Tag Archives: birth

Yes, it was me.

[Trigger warning… for all parents]

Kat, why? Just why?

You could have told me. I loved you; I would have understood. At any point – I would have understood it and I would have accepted you, but not like this.

Yes, it was me.

You know how much we wanted her. She was ours; our love, our hope, our everything. After all these years of trying, she would have been our love – but it’s okay. This wasn’t your fault. I forgive you, I know you didn’t want to do it. I know you didn’t mean to. You just loved her too much. It could have been me too; me too.

You were the best mother in the world, and you knew it. No mother can feel as much love as you felt. That’s why it was so hard. And I know how much you wanted her; how much you wanted to protect her. She was too pale and the doctor said she was sick and that she would need constant care and that we had to call if she would cough or have trouble breathing or if she would spasm or something along that line.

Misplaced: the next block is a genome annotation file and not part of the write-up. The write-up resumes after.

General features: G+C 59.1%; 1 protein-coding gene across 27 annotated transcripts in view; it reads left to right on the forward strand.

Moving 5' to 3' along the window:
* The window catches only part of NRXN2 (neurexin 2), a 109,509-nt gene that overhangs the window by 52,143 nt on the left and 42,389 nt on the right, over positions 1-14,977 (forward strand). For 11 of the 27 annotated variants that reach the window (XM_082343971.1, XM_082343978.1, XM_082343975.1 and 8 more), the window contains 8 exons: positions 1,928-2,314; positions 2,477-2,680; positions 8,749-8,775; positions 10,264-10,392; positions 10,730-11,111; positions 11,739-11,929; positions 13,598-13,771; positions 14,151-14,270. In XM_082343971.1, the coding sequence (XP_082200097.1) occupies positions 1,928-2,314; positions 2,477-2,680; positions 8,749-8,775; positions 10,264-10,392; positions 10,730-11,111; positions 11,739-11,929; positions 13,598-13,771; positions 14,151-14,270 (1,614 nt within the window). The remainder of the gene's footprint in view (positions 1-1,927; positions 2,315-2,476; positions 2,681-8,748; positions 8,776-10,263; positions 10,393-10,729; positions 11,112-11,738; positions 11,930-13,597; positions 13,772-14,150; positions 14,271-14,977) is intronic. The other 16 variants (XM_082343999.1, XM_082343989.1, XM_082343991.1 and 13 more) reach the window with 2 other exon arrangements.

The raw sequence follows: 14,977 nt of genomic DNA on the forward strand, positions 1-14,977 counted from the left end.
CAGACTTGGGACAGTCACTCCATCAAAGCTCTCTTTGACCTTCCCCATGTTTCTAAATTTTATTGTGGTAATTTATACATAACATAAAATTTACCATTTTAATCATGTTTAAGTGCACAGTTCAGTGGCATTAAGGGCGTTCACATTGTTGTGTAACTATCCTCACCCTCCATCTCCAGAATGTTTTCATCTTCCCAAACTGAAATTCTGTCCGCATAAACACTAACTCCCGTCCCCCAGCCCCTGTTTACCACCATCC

Really, it was my fault. I shouldn’t have allowed you to stay alone with her for so long. No one can stay awake for that long. I knew you told me to stay away and that you were okay and that a mother should watch her child and that I would never be able to calm her down like you did, but you could at least have allowed me to try.

Why didn’t you allow me to try?

And why did you not tell me when it happened?

I was hurt, you know? I was hurt that you didn’t allow me to touch her anymore. I understood, because of what the doctor said about her immune system, but I too wanted to touch her. But you could have told me back then, when I knocked on the door on the second day, rather than to just scream at me to go away. Continue reading

Born Dead

On my sixteenth birthday, just after I had blown out the candles on a fairy cake, my mother told me that I was born dead.

“I’m so happy that you made it,” she said.

I pulled the fork out of my mouth.

“What?”

“Oh,” she said. “I guess we never told you. If not for aunt Kirah you wouldn’t even have made it through your first day.”

Aunt Kirah. Nurse Kirah.

My mother’s contractions started in her lunch break, two months early. She was at the hospital twenty minutes later and another hour after that she pushed my head out of her body.

Like most babies, I didn’t breathe. The doctor gave me a light slap, like for all babies. Another light slap, like for some babies. Then a stronger slap. Continue reading